Tag Archives: deployment

To Replicas Or Not To Replicas In Kubernetes Deployments And StatefulSets?

Knowing that HorizontalPodAutoscaler (HPA) manages auto-scaling of our applications, the question might arise regarding replicas. Should we define them in our Deployments and StatefulSets, or should we rely solely on HPA to manage them? Instead of answering that question directly, we’ll explore different combinations and, based on results, define the strategy.

First, let’s see how many Pods we have in our cluster right now.

You might not be able to use the same commands since they assume that go-demo-5 application is already running, that the cluster has HPA enabled, that you cloned the code, and a few other things. I presented the outputs so that you can follow the logic without running the same commands.

kubectl -n go-demo-5 get pods

The output is as follows.

NAME    READY STATUS  RESTARTS AGE
api-... 1/1   Running 0        27m
api-... 1/1   Running 2        31m
db-0    2/2   Running 0        20m
db-1    2/2   Running 0        20m
db-2    2/2   Running 0        21m

We can see that there are two replicas of the api Deployment, and three replicas of the db StatefulSets.
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Kubernetes Deployments Compared To Docker Swarm Stacks

This article is part of the series that compares Kubernetes and Docker Swarm features.

If you already used Docker Swarm, the logic behind Kubernetes Deployments should be familiar. Both serve the same purpose and can be used to deploy new applications or update those that are already running inside a cluster. In both cases, we can easily deploy new releases without any downtime (when application architecture permits that).

However, unlike the previous comparison between Kubernetes Pods, ReplicaSets, And Services, on the one hand, and Docker Swarm Stacks on the other, Deployments do provide a few potentially important functional differences. But, before we dive into functionals comparison, we’ll take a moment to explore differences in how we define objects.
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Continuous Deployment: Implementation with Ansible and Docker

This article is part of the Continuous Integration, Delivery and Deployment series.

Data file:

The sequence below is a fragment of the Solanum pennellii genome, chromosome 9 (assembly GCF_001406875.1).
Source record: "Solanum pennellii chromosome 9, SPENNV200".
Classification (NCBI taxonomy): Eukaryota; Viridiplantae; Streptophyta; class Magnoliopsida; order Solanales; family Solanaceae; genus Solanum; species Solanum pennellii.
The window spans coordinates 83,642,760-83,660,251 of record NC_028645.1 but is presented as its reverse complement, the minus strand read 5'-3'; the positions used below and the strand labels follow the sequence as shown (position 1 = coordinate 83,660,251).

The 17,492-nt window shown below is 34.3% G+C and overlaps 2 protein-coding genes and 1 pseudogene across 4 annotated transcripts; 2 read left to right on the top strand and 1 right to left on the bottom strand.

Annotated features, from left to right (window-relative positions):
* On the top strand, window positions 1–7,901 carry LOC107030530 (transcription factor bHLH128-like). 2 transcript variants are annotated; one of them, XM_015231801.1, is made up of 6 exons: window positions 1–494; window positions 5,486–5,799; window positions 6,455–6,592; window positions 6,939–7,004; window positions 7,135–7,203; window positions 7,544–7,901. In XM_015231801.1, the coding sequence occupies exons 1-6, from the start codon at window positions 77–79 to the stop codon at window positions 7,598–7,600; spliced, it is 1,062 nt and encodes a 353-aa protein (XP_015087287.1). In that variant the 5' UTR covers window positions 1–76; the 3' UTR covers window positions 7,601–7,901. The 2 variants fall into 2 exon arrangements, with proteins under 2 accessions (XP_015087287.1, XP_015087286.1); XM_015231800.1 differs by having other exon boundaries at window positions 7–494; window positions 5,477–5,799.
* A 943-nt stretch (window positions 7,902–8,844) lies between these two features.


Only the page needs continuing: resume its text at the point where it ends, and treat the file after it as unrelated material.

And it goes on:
The previous article described several ways to implement Continuous Deployment. Specifically, it described, among other things, how to implement it using Docker to deploy applications as containers and nginx for reverse proxy necessary for successful utilization of blue-green deployment technique. All that was running on top of CoreOS, operating system specifically designed for running Docker containers.

In this article we’ll try to do the same process using Ansible (an open-source platform for configuring and managing computers). Instead of CoreOS, we’ll be using Ubuntu.

Source code used in this article can be found in the GitHub repo vfarcic/provisioning (directory ansible).
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Software Development Models: Waterfall

Waterfall model

medium_8054381402The waterfall model originated in manufacturing and construction where changes are costly and investment in design of the production line is often much less than potential loss if the actual production fails. It is based on idea that planning and design costs are much lower than those used in the actual production.

## Software development life-cycle (SDLC)

The software waterfall model often uses some variation of following phases:

  • Requirements specification (Requirements Analysis) resulting in Requirements Document
  • Software design resulting in Software Design (SD) document
  • Implementation resulting in the actual software
  • Integration
  • Testing (or Validation)
  • Deployment (or Installation)
  • Maintenance
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